Curl Up with A Book You Love

Curl Up with A Book You Love

Books can take us to distant lands, help us learn a new skill, and bring our imaginations to life. Stories can have a strong impact on our ideas, our hopes, and even what we want to grow up to be!

Some books remind us of a certain place, time, or person in our lives. Picking up a favorite book can transport us to our childhood treehouse, a fun storytime at the library, or a classroom full of friends. Have you shared your favorite childhood books with your children? If not, pull them down from your shelves or visit the library to discover whether we have copies available.

Does your child have a favorite book? If so, ask them to read it to you. Children often remember the stories in their favorite books well enough to share them, even if they’re not able to read the book. If they don’t remember the story, open a favorite book to a random page and ask your child to describe what is happening in the illustration.

Here are some fun ideas for helping your child think about, and spend time with, their favorite books:

Art Time!

Read a book with your child. When you’re done, give them blank paper and crayons, markers, or colored pencils and ask them to draw their favorite part of the story. Have them describe the drawing to you.

 

Tell Me a Story

Read a favorite book with your child. When you’re done, ask them to retell the story in their own words. Ask questions, to get them to expand on what they’re saying, but don’t feel the need to correct any parts of the story that they don’t remember.

 

Act It Out

Instead of just retelling, have your child act out a part of the book you read together. Can they remember any lines that made them laugh? If so, have them repeat the lines in a silly voice. If you have puppets, have them retell the story with the puppets. If you don’t have puppets, visit the library and use our puppet stage to retell the story.

 

Write Your Own

Create a book with your child. If they’re very young, you could have them tell you the story, so you can write it down and they can illustrate it. If they’re old enough to write, buy a blank notebook (or make your own by folding a stack of blank paper in half and stapling it). Have them write a story in it, and include illustrations if they like to draw.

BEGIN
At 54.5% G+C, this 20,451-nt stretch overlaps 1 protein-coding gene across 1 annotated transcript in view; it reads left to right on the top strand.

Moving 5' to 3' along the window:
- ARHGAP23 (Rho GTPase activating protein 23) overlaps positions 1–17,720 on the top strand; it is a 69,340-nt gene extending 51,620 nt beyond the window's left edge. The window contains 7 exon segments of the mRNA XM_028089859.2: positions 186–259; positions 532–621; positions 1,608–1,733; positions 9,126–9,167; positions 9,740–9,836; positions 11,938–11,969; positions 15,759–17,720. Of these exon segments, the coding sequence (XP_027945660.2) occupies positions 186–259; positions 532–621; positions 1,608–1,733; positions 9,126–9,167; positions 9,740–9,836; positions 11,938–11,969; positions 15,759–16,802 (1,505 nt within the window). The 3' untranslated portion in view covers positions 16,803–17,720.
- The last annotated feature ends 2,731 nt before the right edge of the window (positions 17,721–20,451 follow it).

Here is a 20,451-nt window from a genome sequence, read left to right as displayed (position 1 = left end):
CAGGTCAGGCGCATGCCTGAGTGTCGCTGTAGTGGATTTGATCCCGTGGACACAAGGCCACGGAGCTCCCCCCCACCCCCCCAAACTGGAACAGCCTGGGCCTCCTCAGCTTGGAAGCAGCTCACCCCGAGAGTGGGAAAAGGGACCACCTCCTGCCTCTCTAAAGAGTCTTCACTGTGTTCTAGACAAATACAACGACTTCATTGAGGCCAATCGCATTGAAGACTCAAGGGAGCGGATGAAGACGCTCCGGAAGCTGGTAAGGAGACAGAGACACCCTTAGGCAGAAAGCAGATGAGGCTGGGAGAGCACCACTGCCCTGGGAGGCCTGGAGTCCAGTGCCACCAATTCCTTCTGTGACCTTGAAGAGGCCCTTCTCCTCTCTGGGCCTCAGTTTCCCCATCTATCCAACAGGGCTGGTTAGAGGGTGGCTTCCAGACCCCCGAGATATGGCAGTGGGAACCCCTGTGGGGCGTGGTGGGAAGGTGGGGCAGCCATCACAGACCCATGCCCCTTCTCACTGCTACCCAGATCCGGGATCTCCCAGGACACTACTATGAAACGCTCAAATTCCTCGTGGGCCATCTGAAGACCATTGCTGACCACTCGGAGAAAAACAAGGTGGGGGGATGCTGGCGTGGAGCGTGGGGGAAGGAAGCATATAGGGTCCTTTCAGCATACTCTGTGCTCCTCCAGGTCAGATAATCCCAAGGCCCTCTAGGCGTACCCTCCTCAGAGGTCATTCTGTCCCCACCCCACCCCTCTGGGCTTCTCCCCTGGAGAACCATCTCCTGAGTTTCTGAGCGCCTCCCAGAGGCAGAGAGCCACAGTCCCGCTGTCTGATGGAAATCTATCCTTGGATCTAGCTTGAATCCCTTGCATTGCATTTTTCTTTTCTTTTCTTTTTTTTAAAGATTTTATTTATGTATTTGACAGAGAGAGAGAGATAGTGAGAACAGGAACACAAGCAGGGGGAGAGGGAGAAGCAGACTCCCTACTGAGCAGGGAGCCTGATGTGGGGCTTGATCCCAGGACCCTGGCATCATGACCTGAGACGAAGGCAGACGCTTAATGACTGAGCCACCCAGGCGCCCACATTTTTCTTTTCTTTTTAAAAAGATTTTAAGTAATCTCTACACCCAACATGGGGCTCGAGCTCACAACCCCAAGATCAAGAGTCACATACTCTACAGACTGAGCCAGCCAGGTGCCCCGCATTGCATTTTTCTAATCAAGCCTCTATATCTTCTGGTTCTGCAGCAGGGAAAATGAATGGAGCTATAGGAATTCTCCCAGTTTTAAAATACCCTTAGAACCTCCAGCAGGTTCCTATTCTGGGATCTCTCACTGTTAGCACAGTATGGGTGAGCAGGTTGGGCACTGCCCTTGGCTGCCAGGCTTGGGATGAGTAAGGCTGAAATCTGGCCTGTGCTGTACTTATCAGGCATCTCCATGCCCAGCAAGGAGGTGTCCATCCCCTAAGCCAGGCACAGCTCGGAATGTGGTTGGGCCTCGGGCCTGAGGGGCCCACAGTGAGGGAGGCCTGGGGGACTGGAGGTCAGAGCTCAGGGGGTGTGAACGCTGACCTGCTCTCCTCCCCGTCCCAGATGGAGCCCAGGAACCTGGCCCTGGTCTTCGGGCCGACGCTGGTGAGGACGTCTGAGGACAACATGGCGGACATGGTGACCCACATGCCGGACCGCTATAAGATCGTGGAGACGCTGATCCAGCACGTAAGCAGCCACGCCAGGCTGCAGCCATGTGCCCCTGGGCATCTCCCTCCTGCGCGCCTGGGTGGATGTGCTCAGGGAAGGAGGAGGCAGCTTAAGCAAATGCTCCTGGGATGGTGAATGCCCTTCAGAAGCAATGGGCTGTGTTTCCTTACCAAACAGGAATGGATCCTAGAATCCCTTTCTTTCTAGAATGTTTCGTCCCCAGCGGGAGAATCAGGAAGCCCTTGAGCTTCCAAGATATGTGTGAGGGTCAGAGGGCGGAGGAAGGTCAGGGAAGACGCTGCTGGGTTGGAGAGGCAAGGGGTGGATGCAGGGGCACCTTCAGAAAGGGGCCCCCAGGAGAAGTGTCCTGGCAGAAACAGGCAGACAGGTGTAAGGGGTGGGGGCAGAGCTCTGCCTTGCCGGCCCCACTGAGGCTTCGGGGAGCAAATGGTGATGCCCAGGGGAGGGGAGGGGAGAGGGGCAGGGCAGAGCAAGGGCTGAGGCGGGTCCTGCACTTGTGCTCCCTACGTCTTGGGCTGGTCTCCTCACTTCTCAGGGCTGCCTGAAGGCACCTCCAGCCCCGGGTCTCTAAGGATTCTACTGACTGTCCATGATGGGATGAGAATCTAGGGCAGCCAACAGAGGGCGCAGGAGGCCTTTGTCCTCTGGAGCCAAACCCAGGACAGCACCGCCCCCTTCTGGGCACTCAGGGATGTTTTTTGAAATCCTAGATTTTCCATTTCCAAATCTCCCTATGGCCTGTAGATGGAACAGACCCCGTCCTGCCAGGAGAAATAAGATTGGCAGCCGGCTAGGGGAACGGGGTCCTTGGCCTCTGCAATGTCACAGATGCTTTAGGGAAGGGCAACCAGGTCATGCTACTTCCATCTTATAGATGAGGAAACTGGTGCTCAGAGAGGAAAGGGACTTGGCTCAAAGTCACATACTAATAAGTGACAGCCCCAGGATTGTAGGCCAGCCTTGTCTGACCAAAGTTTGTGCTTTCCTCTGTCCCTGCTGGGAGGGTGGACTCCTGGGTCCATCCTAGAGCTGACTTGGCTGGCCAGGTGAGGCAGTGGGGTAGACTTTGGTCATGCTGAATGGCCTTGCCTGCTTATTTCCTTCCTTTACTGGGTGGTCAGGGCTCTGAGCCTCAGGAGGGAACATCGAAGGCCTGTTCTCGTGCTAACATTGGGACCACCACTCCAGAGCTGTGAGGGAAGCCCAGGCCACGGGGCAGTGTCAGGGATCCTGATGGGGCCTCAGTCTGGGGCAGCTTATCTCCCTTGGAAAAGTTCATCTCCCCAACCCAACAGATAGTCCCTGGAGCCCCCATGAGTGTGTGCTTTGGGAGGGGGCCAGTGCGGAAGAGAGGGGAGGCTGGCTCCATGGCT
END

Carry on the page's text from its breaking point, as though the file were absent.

Have you ever wondered which books your favorite librarians know and love?

Wonder no more! Here’s a list of books, and the librarians who love them.

Check them out today, and see if you can find a new favorite for you and your child to share.

 

Board Books

Hey! Wake Up! by Sandra Boynton - and all Sandra Boynton books (Susan, Harris Branch)

Moo by David LaRochelle (Karen, Mishawaka Library)

Ball by Mary Sullivan (Reannen and Karen, Mishawaka Library)

 

Picture Books

Jenny’s Birthday Book by Jenny Averill (Melissa, Harris Branch)

Pig the Pug by Aaron Blabey (Reannen and Karen, Mishawaka Library)

The Little House by Virginia Lee Burton (Debbie, Bittersweet Branch)

If You’re Happy and You Know It by Jane Cabrera (Ashley, Bittersweet Branch)

The Day the Crayons Quit by Drew Daywalt (Kiera, Mishawaka Library)

Dandelion by Don Freeman (Debbie, Bittersweet Branch)

Lady Pancake & Sir French Toast by Josh Funk (Carolyn, Mishawaka Library)

Mustache Baby by Bridget Heos (Brittany, Mishawaka Library)

Mustache Baby Meets His Match by Bridget Heos (Brittany, Mishawaka Library)

The Fantastic Flying Books of Mr. Morris Lessmore by William Joyce (Kate, Mishawaka Library)

Whistle for Willie by Ezra Jack Keats (Susan, Harris Branch)

George and Martha by James Marshall (Carolyn, Mishawaka Library)

Winnie the Pooh by A. A. Milne (Kate, Mishawaka Library)

The Caboose Who Got Loose by Bill Peet (Debbie, Bittersweet Branch)

Sloth Slept On by Frann Preston-Gannon (Brittany, Harris Branch)

Where the Wild Things Are by Maurice Sendak (Kate and Carolyn, Mishawaka Library)

Treat by Mary Sullivan (Karen, Mishawaka Library)

Can You Make A Scary Face? by Jan Thomas (Ashley, Bittersweet Branch)

Mr. Cookie Baker by Monica Wellington (Debbie, Bittersweet Branch)

Knuffle Bunny by Mo Willems (Kiera, Mishawaka Library)

The Napping House by Audrey Wood (Susan, Harris Branch)

 

Beginning Reader

Frog and Toad by Arnold Lobel (Karen, Mishawaka Library and Susan, Harris Branch)

Piggie and Elephant series by Mo Willems (Karen, Mishawaka Library)

 

EZ Fiction

The Littles series by John Peterson (Susan, Harris Branch)

Black Lagoon series by Mike Thaler (Karen, Mishawaka Library)

 

Fiction

The Fairy-Tale Detectives by Michael Buckley (Ashley, Bittersweet Branch)

The Graveyard Book by Neil Gaiman (Brittany, Mishawaka Library)

Dead End in Norvelt by Jack Gantos (Betty, Mishawaka Library)

Turtle in Paradise by Jennifer L. Holms (Kiera, Mishawaka Library)

The Phantom Tollbooth by Norton Juster (Kate, Mishawaka Library)

The Ghost’s Grave by Peg Kehret (Kiera, Mishawaka Library)

Lions of Little Rock by Kristin Levine (Ashley, Bittersweet Branch)

The Blue Sword by Robin McKinley (Reannen, Mishawaka Library)

Timmy Failure: Mistakes were Made by Stephen Pastis (Karen, Mishawaka Library)

The Little Prince by Antoine de Saint-Exupery (Kate, Mishawaka Library)

The Cricket in Times Square by John Selden (Susan, Harris Branch)

The Witch of Blackbird Pond by Elizabeth George Speare (Kiera, Mishawaka Library)

Little Wolf’s Book of Badness by Ian Whybrow (Ashley, Bittersweet Branch)

Incorrigible Children of Ashton Place by Maryrose Wood (Brittany, Mishawaka Library)

 

Nonfiction

Alexander Hamilton : the Outsider by Jean Fritz (Betty, Mishawaka Library)

Create Your Own Natural Dyes by Kathleen Schultz (Carolyn, Mishawaka Library)

 

WOW! Librarians have long lists of favorite books!

Visit one of your libraries today and let the librarian know if you’ve read one of her favorite books.

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